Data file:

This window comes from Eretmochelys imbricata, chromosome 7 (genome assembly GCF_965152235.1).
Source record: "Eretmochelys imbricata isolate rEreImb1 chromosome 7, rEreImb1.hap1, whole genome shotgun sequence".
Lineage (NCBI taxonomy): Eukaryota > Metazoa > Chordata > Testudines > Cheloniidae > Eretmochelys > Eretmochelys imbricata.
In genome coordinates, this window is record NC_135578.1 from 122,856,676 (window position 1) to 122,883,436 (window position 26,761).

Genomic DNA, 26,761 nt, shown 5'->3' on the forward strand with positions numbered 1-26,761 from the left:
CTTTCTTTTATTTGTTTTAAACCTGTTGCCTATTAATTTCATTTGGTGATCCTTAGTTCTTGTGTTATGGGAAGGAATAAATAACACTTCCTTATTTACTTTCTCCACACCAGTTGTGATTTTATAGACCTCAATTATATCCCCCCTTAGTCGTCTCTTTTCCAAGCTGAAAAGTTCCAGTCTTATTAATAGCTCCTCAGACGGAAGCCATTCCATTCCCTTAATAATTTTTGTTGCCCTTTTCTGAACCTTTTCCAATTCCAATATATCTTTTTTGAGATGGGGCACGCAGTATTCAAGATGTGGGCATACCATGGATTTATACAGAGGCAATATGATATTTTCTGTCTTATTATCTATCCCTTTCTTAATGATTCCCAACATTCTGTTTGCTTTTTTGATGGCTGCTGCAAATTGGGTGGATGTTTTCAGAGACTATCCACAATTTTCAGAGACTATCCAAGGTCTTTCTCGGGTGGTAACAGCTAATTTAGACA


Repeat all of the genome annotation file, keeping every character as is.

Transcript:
This window comes from Eretmochelys imbricata, chromosome 7 (genome assembly GCF_965152235.1).
Source record: "Eretmochelys imbricata isolate rEreImb1 chromosome 7, rEreImb1.hap1, whole genome shotgun sequence".
Lineage (NCBI taxonomy): Eukaryota > Metazoa > Chordata > Testudines > Cheloniidae > Eretmochelys > Eretmochelys imbricata.
In genome coordinates, this window is record NC_135578.1 from 122,856,676 (window position 1) to 122,883,436 (window position 26,761).

Genomic DNA, 26,761 nt, shown 5'->3' on the forward strand with positions numbered 1-26,761 from the left:
CTTTCTTTTATTTGTTTTAAACCTGTTGCCTATTAATTTCATTTGGTGATCCTTAGTTCTTGTGTTATGGGAAGGAATAAATAACACTTCCTTATTTACTTTCTCCACACCAGTTGTGATTTTATAGACCTCAATTATATCCCCCCTTAGTCGTCTCTTTTCCAAGCTGAAAAGTTCCAGTCTTATTAATAGCTCCTCAGACGGAAGCCATTCCATTCCCTTAATAATTTTTGTTGCCCTTTTCTGAACCTTTTCCAATTCCAATATATCTTTTTTGAGATGGGGCACGCAGTATTCAAGATGTGGGCATACCATGGATTTATACAGAGGCAATATGATATTTTCTGTCTTATTATCTATCCCTTTCTTAATGATTCCCAACATTCTGTTTGCTTTTTTGATGGCTGCTGCAAATTGGGTGGATGTTTTCAGAGACTATCCACAATTTTCAGAGACTATCCAAGGTCTTTCTCGGGTGGTAACAGCTAATTTAGACA